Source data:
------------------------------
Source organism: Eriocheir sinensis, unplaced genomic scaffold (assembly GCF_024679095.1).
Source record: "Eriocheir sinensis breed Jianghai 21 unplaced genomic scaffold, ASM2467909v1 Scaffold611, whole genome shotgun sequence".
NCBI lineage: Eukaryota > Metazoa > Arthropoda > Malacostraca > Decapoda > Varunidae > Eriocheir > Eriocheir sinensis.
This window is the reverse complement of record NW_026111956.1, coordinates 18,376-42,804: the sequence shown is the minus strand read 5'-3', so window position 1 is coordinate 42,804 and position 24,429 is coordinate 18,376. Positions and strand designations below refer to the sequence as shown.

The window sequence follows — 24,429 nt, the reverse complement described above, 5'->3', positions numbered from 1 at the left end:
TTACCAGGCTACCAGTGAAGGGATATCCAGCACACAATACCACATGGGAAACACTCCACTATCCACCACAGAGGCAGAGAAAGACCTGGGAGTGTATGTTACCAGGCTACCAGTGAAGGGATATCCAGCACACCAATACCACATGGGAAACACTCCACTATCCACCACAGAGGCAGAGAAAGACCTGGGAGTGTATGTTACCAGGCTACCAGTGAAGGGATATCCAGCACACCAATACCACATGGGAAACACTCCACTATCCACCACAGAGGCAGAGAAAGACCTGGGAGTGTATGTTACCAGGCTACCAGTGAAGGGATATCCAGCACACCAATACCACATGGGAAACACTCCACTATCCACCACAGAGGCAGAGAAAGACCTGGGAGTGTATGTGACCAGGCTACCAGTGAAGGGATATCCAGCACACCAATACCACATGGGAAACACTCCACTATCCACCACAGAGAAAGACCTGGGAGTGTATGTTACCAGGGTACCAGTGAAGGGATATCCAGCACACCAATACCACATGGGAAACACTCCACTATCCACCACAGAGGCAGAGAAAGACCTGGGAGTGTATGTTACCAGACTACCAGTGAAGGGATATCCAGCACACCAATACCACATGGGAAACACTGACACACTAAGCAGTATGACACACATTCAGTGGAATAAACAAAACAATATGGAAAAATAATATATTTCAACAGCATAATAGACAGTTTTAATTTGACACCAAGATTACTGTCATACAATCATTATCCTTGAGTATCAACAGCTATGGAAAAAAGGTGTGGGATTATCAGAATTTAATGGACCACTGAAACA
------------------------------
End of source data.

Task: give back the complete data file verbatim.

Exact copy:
Source organism: Eriocheir sinensis, unplaced genomic scaffold (assembly GCF_024679095.1).
Source record: "Eriocheir sinensis breed Jianghai 21 unplaced genomic scaffold, ASM2467909v1 Scaffold611, whole genome shotgun sequence".
NCBI lineage: Eukaryota > Metazoa > Arthropoda > Malacostraca > Decapoda > Varunidae > Eriocheir > Eriocheir sinensis.
This window is the reverse complement of record NW_026111956.1, coordinates 18,376-42,804: the sequence shown is the minus strand read 5'-3', so window position 1 is coordinate 42,804 and position 24,429 is coordinate 18,376. Positions and strand designations below refer to the sequence as shown.

The window sequence follows — 24,429 nt, the reverse complement described above, 5'->3', positions numbered from 1 at the left end:
TTACCAGGCTACCAGTGAAGGGATATCCAGCACACAATACCACATGGGAAACACTCCACTATCCACCACAGAGGCAGAGAAAGACCTGGGAGTGTATGTTACCAGGCTACCAGTGAAGGGATATCCAGCACACCAATACCACATGGGAAACACTCCACTATCCACCACAGAGGCAGAGAAAGACCTGGGAGTGTATGTTACCAGGCTACCAGTGAAGGGATATCCAGCACACCAATACCACATGGGAAACACTCCACTATCCACCACAGAGGCAGAGAAAGACCTGGGAGTGTATGTTACCAGGCTACCAGTGAAGGGATATCCAGCACACCAATACCACATGGGAAACACTCCACTATCCACCACAGAGGCAGAGAAAGACCTGGGAGTGTATGTGACCAGGCTACCAGTGAAGGGATATCCAGCACACCAATACCACATGGGAAACACTCCACTATCCACCACAGAGAAAGACCTGGGAGTGTATGTTACCAGGGTACCAGTGAAGGGATATCCAGCACACCAATACCACATGGGAAACACTCCACTATCCACCACAGAGGCAGAGAAAGACCTGGGAGTGTATGTTACCAGACTACCAGTGAAGGGATATCCAGCACACCAATACCACATGGGAAACACTGACACACTAAGCAGTATGACACACATTCAGTGGAATAAACAAAACAATATGGAAAAATAATATATTTCAACAGCATAATAGACAGTTTTAATTTGACACCAAGATTACTGTCATACAATCATTATCCTTGAGTATCAACAGCTATGGAAAAAAGGTGTGGGATTATCAGAATTTAATGGACCACTGAAACA